NEW YORK (TheStreet) -- Though there is still much uncertainty in the markets over Greece and Puerto Rico, the S&P 500 -- and bank stocks specifically -- recouped some of their losses from Monday.
Citigroup (C) - Get Report has officially overtaken JPMorgan Chase (JPM) - Get Report to become the largest U.S.-based derivatives dealer, Goldman Sachs (GS) - Get Report was fined $7 million by the SEC, and Bank of America (BAC) - Get Report still grapples with Countrywide Financial's loans.
Citigroup narrowly beat JPMorgan to become the largest U.S.-based derivatives dealer, according to data released by the Office of the Comptroller of the Currency on Monday. Citigroup's derivative contracts totaled $56.6 trillion at the end of the first quarter, while JPMorgan's totaled $56.2 trillion, and Goldman Sachs ranked third at $52 trillion.
Citigroup is in the middle of rebuilding its trading business after the financial crisis caused significant losses for the bank, according to Bloomberg. Part of the effort includes delving deeper into derivatives trading -- a business Warren Buffett once said dealt in "financial weapons of mass destruction."
Citigroup rose 0.6% to $55.23 and JPMorgan gained 0.9% to $67.77.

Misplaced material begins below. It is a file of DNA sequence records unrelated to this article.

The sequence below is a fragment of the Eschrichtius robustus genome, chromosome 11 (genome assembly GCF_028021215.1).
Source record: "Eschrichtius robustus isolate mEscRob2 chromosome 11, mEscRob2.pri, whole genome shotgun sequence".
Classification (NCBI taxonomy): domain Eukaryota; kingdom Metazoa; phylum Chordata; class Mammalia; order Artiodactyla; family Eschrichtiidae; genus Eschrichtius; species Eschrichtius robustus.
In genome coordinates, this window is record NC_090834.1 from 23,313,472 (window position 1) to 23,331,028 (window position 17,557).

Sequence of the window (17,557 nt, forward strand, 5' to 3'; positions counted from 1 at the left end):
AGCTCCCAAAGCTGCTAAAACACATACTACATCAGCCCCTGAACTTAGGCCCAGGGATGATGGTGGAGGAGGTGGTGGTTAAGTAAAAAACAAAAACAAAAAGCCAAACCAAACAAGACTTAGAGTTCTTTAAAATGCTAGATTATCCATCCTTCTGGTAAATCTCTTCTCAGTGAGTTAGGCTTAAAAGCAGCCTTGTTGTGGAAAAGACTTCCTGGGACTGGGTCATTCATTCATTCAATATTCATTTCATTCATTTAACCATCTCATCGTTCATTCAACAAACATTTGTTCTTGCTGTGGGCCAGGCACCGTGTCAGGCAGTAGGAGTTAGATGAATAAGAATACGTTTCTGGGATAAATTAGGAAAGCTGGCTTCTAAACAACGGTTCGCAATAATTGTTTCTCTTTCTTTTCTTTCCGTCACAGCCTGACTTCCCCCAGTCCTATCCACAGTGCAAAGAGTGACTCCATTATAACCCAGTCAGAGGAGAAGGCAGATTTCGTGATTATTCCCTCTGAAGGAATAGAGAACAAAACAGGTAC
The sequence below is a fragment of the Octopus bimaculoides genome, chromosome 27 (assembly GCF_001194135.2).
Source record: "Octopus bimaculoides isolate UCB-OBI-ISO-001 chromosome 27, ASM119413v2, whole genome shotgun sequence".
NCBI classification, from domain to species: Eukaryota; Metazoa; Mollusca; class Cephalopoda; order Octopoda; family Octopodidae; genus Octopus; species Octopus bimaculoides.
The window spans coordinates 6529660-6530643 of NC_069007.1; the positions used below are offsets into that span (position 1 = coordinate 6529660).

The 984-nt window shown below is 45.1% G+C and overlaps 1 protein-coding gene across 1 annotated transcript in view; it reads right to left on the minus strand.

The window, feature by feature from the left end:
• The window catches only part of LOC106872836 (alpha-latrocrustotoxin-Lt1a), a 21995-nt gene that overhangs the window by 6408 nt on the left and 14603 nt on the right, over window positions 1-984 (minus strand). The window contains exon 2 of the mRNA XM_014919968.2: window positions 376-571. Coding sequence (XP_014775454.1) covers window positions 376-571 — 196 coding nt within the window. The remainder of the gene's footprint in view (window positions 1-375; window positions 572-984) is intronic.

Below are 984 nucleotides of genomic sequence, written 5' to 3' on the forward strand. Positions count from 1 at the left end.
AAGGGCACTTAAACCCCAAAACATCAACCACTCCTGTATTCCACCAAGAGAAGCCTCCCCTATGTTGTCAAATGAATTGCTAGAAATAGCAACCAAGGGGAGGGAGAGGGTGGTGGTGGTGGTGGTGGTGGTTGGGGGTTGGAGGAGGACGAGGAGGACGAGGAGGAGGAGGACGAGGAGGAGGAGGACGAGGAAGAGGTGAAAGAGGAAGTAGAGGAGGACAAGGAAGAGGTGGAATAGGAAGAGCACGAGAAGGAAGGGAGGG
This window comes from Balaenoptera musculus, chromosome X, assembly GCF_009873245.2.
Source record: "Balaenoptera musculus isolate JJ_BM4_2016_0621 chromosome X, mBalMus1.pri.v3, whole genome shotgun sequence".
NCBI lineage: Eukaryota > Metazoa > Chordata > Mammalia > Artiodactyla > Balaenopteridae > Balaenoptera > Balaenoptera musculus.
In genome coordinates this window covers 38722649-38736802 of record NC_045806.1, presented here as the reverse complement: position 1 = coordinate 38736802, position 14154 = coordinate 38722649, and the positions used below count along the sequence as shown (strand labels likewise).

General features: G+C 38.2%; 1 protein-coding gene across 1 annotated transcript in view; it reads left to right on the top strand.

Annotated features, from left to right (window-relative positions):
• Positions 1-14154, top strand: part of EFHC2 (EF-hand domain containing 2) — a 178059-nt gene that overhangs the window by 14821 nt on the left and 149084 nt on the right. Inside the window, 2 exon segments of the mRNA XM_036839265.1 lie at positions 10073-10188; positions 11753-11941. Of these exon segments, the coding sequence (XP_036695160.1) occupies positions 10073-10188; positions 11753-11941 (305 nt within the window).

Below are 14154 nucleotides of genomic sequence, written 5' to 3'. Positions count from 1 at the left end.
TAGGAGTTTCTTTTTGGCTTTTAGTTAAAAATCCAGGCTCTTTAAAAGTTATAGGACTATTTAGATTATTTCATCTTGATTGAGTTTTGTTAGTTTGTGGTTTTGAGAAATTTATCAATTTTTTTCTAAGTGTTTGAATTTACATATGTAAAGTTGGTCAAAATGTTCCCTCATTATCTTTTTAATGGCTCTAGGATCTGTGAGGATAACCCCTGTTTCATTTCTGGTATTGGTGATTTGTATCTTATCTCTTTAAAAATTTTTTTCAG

Elsewhere in the land of derivatives, Goldman Sachs was fined $7 million by the SEC for lacking safeguards that would have prevented 16,000 mispriced options orders from hitting the market on Aug. 20, 2013. The error is said to be the result of a software issue and Goldman Sachs not having proper policy and procedures in place for implementing software changes.
"Firms that have market access need to have proper controls in place to prevent technological errors from impacting trading," said Andrew Ceresney, director of the SEC Enforcement Division, said in a statement. "Goldman's control environment was deficient in several ways, significantly disrupted the markets, and failed to meet the standard required of broker-dealers under the market access rule."
Goldman Sachs gained 0.6% to $208.84.
Bank of America is said to be looking to reduce -- or even eliminate -- a $1.27 billion penalty it faces due to Countrywide Financial's sale of mortgage loans to Fannie Mae and Freddie Mac, according to analysis by Bloomberg.
The bank bought Countrywide in early 2008 as the financial crisis loomed. It has been a costly acquisition for the Charlotte, N.C.-based bank, which has grappled with a mix of non-performing loans and fines for Countrywide's faulty lending policies. In 2014, the Charlotte Observer reported that Countrywide had cost Bank of America more than $50 billion.
Shares of Bank of America closed up 0.8% at $17.02.